The Library Arts Center in Newport continues its series of black-and-white movies tonight at 7, with a screening of Billy Wilder’s classic 1950s farce Some Like It Hot. The caper features Jack Lemmon and Tony Curtis hiding from gangsters by dressing as women and joining a touring group of showgirls on a train, among them Marilyn Monroe. Admission and popcorn are free.

The series concludes next Friday with the 1950s thriller Strangers on a Train. To learn more about the series and about other film screenings at the center, visit libraryartscenter.org/film.

Fittingly, the Woodstock Vermont Film Festival is screening Once twice on Saturday afternoon at Billings Farm and Museum in Woodstock.

The 2007 fable, which yielded the Oscar-winning original song Falling Slowly, stars Irish singer-songwriter Glen Hansard as a Dublin busker whose faltering music career catches fire after he meets, falls for and collaborates with a young Czech immigrant (Marketa Irglova) who plays the piano like a maestro and sings like an angel.

As always, and especially on this St. Patrick’s Day, it’s a good idea to call the museum at 802-457-2355 to reserve tickets ($6 to $11) for the screenings at 3 and at 5.

To learn more about the festival series, visit billingsfarm.org/filmfest. On March 24, the museum will screen Pop Aye, the 2017 feature from Thailand in which a disenchanted architect finds his long-lost elephant on the streets of Bangkok and leads it on a pilgrimage across Thailand to find the farm where they grew up together.

On the House

The Mascoma Film Society will screen three admission-free movies in the auditorium at Mascoma Valley Regional High School in West Canaan over the next two weeks, starting Wednesday night at 6:30 with the 2017 costume drama Victoria + Abdul. It features Dame Judy Dench playing England’s Queen Victoria for the second time in two decades, and, as in 1997’s Mrs. Brown, she develops an unlikely yet believeable relationship with a manservant — this time a Muslim man from India.

While I still prefer Mrs. Brown, mostly because of Scottish comedian Billy Connolly’s deadpan performance as John Brown, Dench keeps it real with a mixture of sympathy and mischief, and Abdul’s backstory provides a historical foreshadowing of the Muslim/Hindu schism that would divide India a century later.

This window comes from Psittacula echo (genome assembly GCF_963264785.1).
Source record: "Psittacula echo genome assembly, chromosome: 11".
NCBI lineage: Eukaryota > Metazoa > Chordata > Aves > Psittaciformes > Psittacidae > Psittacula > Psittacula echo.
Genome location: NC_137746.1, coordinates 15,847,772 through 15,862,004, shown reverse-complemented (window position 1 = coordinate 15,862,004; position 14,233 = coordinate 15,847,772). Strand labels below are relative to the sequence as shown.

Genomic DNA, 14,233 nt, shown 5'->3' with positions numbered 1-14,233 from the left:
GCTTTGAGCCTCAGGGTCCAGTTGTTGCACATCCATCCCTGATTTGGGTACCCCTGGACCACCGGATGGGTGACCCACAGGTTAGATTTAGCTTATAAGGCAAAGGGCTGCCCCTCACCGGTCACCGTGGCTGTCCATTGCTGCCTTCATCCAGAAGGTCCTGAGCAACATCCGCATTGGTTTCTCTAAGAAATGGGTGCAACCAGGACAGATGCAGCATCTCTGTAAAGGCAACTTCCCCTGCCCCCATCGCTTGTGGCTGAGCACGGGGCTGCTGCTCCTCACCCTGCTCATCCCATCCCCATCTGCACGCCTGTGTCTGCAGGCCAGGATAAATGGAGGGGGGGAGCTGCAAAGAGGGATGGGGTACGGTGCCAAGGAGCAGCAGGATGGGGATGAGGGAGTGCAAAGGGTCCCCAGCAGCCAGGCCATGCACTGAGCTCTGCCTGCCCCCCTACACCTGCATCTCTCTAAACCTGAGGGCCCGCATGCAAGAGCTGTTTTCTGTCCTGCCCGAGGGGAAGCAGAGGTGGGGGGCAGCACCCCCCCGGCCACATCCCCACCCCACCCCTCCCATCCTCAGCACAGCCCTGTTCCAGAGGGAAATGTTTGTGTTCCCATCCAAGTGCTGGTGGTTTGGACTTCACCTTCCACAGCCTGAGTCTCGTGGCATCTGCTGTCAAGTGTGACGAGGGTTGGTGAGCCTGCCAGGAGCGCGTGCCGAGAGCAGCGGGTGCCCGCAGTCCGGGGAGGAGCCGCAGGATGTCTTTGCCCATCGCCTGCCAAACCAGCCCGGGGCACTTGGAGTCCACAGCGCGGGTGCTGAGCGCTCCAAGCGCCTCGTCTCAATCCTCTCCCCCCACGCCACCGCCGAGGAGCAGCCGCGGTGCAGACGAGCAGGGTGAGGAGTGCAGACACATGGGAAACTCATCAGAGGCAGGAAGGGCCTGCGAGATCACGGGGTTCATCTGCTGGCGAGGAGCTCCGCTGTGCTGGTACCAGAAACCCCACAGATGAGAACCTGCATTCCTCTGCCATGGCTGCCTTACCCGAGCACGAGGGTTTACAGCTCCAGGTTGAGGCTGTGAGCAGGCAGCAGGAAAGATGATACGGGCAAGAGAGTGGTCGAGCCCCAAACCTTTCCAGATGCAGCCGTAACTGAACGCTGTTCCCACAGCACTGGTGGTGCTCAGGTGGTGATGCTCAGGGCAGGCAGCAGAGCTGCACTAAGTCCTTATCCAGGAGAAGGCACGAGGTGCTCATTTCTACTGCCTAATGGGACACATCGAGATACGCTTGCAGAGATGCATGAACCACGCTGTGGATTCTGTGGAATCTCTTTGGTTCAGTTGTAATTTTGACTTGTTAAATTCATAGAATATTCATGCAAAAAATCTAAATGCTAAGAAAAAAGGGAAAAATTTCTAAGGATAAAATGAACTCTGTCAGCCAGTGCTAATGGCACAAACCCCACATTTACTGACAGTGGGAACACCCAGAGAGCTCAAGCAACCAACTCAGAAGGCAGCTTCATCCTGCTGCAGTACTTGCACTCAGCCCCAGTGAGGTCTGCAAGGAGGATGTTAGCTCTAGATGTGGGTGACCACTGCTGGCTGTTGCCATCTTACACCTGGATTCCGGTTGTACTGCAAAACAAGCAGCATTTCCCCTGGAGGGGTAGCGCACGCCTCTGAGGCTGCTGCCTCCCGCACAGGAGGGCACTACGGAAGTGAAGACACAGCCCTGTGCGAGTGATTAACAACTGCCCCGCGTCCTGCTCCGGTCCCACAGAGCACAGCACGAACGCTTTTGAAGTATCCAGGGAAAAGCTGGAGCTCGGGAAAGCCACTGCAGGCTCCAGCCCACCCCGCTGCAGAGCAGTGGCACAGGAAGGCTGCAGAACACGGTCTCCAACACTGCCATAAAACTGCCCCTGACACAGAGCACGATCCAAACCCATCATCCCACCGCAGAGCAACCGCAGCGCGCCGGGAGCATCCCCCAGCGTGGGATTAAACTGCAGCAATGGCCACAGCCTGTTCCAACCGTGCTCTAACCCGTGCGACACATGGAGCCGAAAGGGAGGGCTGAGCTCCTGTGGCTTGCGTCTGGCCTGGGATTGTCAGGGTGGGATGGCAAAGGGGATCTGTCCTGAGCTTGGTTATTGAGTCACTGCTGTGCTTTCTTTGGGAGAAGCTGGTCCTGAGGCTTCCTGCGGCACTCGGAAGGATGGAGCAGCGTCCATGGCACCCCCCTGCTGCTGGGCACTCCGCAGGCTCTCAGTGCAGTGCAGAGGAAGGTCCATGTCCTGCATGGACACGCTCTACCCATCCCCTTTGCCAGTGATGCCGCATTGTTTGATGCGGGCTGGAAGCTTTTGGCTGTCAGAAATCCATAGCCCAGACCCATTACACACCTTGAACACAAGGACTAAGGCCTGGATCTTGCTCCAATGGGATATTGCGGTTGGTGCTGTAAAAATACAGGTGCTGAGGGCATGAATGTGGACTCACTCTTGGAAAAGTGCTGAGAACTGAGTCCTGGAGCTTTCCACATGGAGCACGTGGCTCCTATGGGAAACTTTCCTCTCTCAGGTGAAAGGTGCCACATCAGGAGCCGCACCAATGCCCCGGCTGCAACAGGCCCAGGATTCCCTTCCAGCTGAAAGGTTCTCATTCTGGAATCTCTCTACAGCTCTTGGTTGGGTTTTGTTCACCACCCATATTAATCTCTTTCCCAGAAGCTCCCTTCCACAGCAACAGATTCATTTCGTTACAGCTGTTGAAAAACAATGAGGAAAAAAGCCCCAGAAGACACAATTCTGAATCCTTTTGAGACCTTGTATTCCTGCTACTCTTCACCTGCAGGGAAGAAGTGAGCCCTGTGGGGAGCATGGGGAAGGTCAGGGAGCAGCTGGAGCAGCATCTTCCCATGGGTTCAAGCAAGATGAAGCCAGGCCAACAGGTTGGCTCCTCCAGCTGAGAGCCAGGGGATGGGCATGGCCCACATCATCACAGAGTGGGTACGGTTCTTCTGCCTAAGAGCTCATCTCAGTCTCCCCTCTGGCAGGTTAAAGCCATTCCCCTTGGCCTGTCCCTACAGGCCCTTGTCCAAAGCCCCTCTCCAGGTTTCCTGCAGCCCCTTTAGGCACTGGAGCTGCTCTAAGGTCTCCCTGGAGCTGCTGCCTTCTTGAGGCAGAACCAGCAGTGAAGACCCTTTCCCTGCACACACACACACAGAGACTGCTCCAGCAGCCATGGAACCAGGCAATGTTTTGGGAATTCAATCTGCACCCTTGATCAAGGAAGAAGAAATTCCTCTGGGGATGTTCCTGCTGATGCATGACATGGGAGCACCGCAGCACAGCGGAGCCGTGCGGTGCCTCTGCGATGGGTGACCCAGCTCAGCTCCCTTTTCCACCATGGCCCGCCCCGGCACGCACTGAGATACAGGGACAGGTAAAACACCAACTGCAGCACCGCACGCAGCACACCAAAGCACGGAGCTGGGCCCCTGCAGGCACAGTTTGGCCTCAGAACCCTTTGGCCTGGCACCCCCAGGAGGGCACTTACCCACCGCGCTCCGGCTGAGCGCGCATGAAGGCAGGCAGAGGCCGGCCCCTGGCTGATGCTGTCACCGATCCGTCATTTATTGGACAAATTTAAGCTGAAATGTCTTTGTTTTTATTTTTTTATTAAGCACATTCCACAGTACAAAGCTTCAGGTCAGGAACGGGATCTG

The Mascoma series resumes next Friday night at 6:30, with a screening of It Might Get Loud, the 2008 documentary featuring rock guitar gods Jimmy Page, The Edge and Jack White.

And on March 28 at 6:30 p.m., the film society shares the 2006 French comedy Lost in Paris, which follows the misadventures of a young country woman who learns about the big city, including its homeless population, while caring for an aging aunt.

While admission is free to all film society screenings, donations are welcome. To learn more about coming films, visit mascomafilmsociety.org.

The Cine Salon series resumes at Hanover’s Howe Library on Monday night, with a free screening of clips from seven “distant montages” from the peripatetic career of Armenian documentarian Artavazd Pelechian. The film starts at 7 in the library’s Mayer Room.

To learn more about the series, which is on the theme of “Inhabitants” and runs through April 16, visit howelibrary.org.

Documentation

Norwich-based director Signe Taylor brings her documentary It’s Criminal: A Tale of Prison and Privilege to the Library Arts Center in Newport on March 28 at 7 p.m. The movie follows a class of Dartmouth students in an experiential-learning course who help woman inmates of the Sullivan County jail in Unity to write a play about their experience with the criminal-justice system.

Joining Taylor for the post-screening discussion will be Ivy Schweitzer and Pati Hernandez, teachers of the Dartmouth students, as well as former inmates who participated in the play’s creation. Admission is by donation.

David Corriveau can be reached at dcorriveau@vnews.com and at 603-727-3304.

Correction

The forthcoming film about Lyme naturalist Ben Kilham's work reintroducing pandas to the wild in China is titled Pandas and was produced by IMAX. The title and the producer of the film were incorrect in an earlier version of this story.